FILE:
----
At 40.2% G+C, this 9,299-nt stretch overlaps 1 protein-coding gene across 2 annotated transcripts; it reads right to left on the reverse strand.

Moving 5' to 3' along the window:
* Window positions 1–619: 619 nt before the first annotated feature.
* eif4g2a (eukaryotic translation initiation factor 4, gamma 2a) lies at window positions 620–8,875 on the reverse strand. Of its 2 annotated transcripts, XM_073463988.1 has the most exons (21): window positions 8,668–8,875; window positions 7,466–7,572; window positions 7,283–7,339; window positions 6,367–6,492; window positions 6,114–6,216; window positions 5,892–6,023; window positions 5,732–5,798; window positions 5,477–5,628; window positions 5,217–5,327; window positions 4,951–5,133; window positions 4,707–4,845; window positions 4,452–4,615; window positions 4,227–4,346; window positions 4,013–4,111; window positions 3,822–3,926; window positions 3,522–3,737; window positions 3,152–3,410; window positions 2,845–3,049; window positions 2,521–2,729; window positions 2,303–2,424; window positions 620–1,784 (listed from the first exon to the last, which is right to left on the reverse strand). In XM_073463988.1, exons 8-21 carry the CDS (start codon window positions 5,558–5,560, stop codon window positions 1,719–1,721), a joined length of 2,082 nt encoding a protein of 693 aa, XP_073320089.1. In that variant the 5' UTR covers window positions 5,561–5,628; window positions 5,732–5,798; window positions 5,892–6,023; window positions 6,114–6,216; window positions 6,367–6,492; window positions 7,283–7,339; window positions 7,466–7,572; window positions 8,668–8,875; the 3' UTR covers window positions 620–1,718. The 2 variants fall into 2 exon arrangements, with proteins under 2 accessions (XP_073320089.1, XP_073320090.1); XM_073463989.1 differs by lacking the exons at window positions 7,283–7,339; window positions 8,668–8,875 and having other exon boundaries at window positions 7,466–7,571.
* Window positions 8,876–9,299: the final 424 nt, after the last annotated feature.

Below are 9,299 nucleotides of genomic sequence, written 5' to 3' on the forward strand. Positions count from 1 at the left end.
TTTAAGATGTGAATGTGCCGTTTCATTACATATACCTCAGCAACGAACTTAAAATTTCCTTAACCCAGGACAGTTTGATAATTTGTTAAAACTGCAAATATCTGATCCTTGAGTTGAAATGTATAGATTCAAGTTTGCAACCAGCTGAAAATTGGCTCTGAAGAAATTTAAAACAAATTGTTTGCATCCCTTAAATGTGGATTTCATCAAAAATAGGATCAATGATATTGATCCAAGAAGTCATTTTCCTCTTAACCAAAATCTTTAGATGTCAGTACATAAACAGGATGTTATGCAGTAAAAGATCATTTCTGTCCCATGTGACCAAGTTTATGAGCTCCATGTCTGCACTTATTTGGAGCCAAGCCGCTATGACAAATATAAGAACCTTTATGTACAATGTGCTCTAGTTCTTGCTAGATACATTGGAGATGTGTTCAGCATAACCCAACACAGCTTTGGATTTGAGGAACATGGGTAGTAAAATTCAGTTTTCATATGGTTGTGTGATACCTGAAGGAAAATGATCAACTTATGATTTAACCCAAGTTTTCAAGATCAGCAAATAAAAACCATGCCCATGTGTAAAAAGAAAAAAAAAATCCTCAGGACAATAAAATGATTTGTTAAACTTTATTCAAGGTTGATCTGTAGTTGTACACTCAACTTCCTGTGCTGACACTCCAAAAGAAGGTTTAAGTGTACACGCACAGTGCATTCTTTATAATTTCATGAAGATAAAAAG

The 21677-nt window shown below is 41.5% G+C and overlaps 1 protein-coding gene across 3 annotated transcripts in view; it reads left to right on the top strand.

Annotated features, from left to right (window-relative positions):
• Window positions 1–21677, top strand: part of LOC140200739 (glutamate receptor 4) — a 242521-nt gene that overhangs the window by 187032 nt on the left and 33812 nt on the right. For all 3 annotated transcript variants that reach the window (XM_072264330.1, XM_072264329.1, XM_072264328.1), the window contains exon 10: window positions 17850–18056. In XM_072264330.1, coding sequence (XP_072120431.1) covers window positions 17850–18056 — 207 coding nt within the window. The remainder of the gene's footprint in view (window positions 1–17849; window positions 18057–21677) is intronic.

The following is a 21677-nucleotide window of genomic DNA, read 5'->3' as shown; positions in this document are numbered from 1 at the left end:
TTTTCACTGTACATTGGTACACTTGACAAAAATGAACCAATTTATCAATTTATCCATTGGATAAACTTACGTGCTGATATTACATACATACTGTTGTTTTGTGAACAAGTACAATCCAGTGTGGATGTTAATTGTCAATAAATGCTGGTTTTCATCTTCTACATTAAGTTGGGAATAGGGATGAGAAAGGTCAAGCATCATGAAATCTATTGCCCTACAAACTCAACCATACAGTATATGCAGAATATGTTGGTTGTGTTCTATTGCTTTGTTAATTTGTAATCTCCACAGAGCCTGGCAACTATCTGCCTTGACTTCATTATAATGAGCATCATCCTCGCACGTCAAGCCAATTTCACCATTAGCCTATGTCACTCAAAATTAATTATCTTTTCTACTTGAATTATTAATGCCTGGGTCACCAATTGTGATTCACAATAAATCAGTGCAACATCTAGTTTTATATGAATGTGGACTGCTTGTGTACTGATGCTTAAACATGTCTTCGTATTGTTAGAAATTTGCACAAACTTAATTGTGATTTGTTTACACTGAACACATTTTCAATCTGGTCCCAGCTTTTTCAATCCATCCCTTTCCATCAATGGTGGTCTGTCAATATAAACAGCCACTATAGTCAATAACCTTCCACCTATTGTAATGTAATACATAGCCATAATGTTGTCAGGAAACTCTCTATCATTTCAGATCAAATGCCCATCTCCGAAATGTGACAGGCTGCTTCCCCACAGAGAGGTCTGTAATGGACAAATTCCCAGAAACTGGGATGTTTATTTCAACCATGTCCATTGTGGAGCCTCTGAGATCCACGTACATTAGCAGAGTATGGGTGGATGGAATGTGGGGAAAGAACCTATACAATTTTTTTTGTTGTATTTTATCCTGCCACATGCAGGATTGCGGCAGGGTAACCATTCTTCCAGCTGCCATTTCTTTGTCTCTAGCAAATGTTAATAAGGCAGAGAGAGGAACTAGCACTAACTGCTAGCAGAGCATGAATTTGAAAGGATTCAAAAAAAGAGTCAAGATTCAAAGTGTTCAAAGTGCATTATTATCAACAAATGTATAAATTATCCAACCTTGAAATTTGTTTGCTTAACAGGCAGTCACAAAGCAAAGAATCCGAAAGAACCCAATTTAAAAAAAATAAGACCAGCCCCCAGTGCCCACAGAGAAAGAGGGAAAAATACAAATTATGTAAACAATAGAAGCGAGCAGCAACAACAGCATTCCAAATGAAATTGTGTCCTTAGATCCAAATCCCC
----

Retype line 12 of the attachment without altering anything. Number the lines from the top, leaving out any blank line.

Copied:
TTTTCACTGTACATTGGTACACTTGACAAAAATGAACCAATTTATCAATTTATCCATTGGATAAACTTACGTGCTGATATTACATACATACTGTTGTTTTGTGAACAAGTACAATCCAGTGTGGATGTTAATTGTCAATAAATGCTGGTTTTCATCTTCTACATTAAGTTGGGAATAGGGATGAGAAAGGTCAAGCATCATGAAATCTATTGCCCTACAAACTCAACCATACAGTATATGCAGAATATGTTGGTTGTGTTCTATTGCTTTGTTAATTTGTAATCTCCACAGAGCCTGGCAACTATCTGCCTTGACTTCATTATAATGAGCATCATCCTCGCACGTCAAGCCAATTTCACCATTAGCCTATGTCACTCAAAATTAATTATCTTTTCTACTTGAATTATTAATGCCTGGGTCACCAATTGTGATTCACAATAAATCAGTGCAACATCTAGTTTTATATGAATGTGGACTGCTTGTGTACTGATGCTTAAACATGTCTTCGTATTGTTAGAAATTTGCACAAACTTAATTGTGATTTGTTTACACTGAACACATTTTCAATCTGGTCCCAGCTTTTTCAATCCATCCCTTTCCATCAATGGTGGTCTGTCAATATAAACAGCCACTATAGTCAATAACCTTCCACCTATTGTAATGTAATACATAGCCATAATGTTGTCAGGAAACTCTCTATCATTTCAGATCAAATGCCCATCTCCGAAATGTGACAGGCTGCTTCCCCACAGAGAGGTCTGTAATGGACAAATTCCCAGAAACTGGGATGTTTATTTCAACCATGTCCATTGTGGAGCCTCTGAGATCCACGTACATTAGCAGAGTATGGGTGGATGGAATGTGGGGAAAGAACCTATACAATTTTTTTTGTTGTATTTTATCCTGCCACATGCAGGATTGCGGCAGGGTAACCATTCTTCCAGCTGCCATTTCTTTGTCTCTAGCAAATGTTAATAAGGCAGAGAGAGGAACTAGCACTAACTGCTAGCAGAGCATGAATTTGAAAGGATTCAAAAAAAGAGTCAAGATTCAAAGTGTTCAAAGTGCATTATTATCAACAAATGTATAAATTATCCAACCTTGAAATTTGTTTGCTTAACAGGCAGTCACAAAGCAAAGAATCCGAAAGAACCCAATTTAAAAAAAATAAGACCAGCCCCCAGTGCCCACAGAGAAAGAGGGAAAAATACAAATTATGTAAACAATAGAAGCGAGCAGCAACAACAGCATTCCAAATGAAATTGTGTCCTTAGATCCAAATCCCC